Living Moderation in a City of Extremes, Part 4: Hard-to-Handle-Anger
Illustration credit: Casey Foote
**Content warning: This is one person’s story; everyone will have unique experiences in recovery and beyond. Some stories may mention eating disorder thoughts, behaviors, and symptoms. Please use your discretion when reading and speak with your support system as needed.
By Clare Harmon, a former Emily Program client, and woman in recovery
Two weeks ago I assisted at a performing arts day camp for adolescent girls. They learned theory, instrumental technique, rehearsal skills, and performed songs made famous by Nina Simone, Irma Thomas, and Ella Fitzgerald. In my last entry, I wrote about my first day there, and here, now, I still consider the experience a transformative one. All cliché aside, music is super great.
Two days ago, my chapbook If Wishes Were Horses the Poor Would Ride went on sale. The book is the first half of my thesis and in the preface to the latter, I describe the poems within as “flying vitriol.” They’re about my life as a classical musician and they’re brutal. Really, really, brutal. Almost every proper noun is “[Redacted]” and although I tried to write some sweet poems, in whole the manuscript came out, well, pretty torqued. The poems move through the world of classical music in a kind of cocktail party parlance. I tried to recite with practiced ease the most horrific stories in their most egregious iterations. I wanted to impress upon my audience that the transcendent beauty we celebrate in performances of Mozart et al comes at a high price. I wanted to articulate that—all jokes aside—music sux.
In the weeks and days preceding the release of Wishes, I’ve spent a lot of time with the manuscript interrogating its tone and intent. I go round and round: do I pull it? Censor it? Edit it? Breach my contract? And after all this soul-searching, the only thing I’m certain of is that I’m still (or was, at the point of finalizing the manuscript) really pissed at an entire art form.
But here’s the thing about anger: it’s both indicative and clarity-inducing. One of my favorite writers, Maria Lugones, notes that “anger constitutes an indictment or a rebellion.” To be angry is to recognize an injustice, to identify and respond to something false. She goes on to remind us that anger can also produce a clarity of thought not previously possible: “I have been taught that in a fit of anger one is cognitively at a loss. Yet, when I have observed women in hard-to-handle anger, they have been outrageously clearheaded; their words clean, true, undiluted by regard for others’ feelings or possible reactions.”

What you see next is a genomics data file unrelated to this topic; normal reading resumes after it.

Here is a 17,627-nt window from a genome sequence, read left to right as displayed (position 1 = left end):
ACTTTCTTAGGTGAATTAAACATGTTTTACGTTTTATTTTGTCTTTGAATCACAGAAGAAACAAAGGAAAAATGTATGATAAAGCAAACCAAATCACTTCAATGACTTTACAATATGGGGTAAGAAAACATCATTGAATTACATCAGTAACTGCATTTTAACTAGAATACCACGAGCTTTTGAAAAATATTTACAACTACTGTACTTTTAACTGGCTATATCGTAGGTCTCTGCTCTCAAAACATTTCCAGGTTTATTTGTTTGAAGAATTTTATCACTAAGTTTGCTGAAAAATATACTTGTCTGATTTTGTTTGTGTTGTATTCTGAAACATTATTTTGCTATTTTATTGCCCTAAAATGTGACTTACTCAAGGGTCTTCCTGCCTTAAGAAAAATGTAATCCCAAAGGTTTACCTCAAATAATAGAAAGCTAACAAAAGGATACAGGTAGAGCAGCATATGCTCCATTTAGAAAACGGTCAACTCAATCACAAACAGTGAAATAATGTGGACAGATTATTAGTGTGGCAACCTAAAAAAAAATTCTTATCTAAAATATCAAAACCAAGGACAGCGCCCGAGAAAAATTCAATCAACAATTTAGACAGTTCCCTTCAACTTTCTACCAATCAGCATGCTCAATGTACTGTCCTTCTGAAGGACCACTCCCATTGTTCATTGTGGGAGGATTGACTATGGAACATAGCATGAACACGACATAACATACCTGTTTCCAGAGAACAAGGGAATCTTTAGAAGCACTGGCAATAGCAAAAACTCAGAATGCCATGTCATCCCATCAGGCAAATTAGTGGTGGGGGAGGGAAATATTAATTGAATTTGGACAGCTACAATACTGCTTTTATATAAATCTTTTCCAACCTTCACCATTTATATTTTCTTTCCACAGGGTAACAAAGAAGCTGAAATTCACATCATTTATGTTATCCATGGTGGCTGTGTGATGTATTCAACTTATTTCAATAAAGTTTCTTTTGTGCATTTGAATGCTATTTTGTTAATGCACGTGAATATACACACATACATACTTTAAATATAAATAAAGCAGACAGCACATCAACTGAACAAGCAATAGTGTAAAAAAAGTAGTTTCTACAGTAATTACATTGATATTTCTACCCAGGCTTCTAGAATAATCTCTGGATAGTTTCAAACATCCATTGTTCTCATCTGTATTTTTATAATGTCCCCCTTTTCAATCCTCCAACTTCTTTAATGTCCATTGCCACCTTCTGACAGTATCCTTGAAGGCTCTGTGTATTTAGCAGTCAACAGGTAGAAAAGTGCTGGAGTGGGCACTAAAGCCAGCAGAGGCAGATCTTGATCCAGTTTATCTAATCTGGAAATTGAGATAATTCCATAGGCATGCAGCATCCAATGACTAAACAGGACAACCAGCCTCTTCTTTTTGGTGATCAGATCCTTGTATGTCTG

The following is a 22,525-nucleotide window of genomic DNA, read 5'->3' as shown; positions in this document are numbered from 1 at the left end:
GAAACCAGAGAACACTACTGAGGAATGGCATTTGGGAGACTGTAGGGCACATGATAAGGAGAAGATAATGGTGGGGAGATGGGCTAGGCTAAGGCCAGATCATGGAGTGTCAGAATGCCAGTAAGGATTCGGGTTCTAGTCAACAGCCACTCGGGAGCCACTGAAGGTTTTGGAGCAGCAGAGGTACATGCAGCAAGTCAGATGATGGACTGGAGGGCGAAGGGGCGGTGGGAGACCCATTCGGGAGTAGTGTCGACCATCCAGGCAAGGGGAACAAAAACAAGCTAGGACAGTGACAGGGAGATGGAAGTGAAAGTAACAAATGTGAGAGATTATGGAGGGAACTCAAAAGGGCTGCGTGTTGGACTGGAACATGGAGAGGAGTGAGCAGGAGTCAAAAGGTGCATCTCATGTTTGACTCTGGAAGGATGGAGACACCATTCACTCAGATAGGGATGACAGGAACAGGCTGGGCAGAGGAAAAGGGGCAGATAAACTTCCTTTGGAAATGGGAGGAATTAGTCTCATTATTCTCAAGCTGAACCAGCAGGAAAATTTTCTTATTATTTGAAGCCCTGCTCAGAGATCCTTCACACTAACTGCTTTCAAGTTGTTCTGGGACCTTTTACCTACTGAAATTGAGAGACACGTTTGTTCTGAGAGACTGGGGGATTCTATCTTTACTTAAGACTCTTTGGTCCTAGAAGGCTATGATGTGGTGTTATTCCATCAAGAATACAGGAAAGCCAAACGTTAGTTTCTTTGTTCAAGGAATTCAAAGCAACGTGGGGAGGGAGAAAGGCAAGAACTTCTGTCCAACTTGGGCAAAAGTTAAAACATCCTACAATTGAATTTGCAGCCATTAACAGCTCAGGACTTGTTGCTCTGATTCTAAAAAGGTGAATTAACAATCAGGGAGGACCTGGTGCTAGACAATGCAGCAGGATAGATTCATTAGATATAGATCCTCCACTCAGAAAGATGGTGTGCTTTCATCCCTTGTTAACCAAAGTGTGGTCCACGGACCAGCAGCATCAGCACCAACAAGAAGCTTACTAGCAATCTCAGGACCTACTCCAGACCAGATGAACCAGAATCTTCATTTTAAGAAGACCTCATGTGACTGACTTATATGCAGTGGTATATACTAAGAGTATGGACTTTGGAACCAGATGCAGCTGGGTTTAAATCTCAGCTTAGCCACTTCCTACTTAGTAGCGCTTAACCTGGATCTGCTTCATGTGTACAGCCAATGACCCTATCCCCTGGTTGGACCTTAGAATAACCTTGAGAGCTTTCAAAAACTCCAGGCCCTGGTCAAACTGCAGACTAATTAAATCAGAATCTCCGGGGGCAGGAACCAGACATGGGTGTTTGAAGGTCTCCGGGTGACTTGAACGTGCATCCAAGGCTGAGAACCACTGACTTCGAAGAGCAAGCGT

Today, I’ve sold a couple of copies of Wishes to friends and colleagues and I’m left asking myself what to do with a hard-to-handle anger crystallized in a book of poems. More specifically, I’m left asking myself, in recovery, what to do with a hard-to-handle anger crystallized in a book of poems. How do I acknowledge my anger while also maintaining a nonjudgmental wise-mind? What choice (pull? censor? edit?) supports a recovery mindset, a recovery mode-of-being? If, for me, recovery always comes back to a process of reflection, forgiveness, and grace, then what is the proper course in this situation?
The answer, though nearing, ultimately eludes me. I’m still in “reflection:” still turning over the text, its subjects, its consequences in my mind. I’m committed to opening a discussion on institutional misogyny but unsure if I am prepared to deal with the consequences of doing so. And I’m thinking about Lugones’ “hard-to-handle” anger of which Wishes is undoubtedly a product. What would it mean to my recovery to censor or discard a “clean” and “true” emotional outpouring? Is this not analogous to the ways in which I—during the most symptom-heavy years of my eating disorder—used food and self-injury as repositories for similarly uncomfortable emotions?
As I write this, I land on a bit of a cop-out: it’s complicated. I can neither pull the entire book (see above) nor fully endorse it. Wishes is not a one-dimensional screed, but an art object with aesthetic value. It gives voice to a reality rarely revealed but often experienced. But at the same time, its subjects are real people—people I, by and large, still adore. I am grateful for the ways in which my life has unfolded, and these people were and perhaps will continue to be, integral to that unfolding. Yet, I have to believe I am doing a service by voicing my anger and calling out an institution. In short, it’s complicated and requires an attitude of with-ness: how to simply be with the complexity, recognize the use-value of the anger and accept the consequences of the book’s existence.
A little about Clare: She is the author of two books of poetry, The Thingbody (Instar Books, 2015) and If Wishes Were Horses the Poor Would Ride (Finishing Line Press, forthcoming 2016). For more posts from Clare: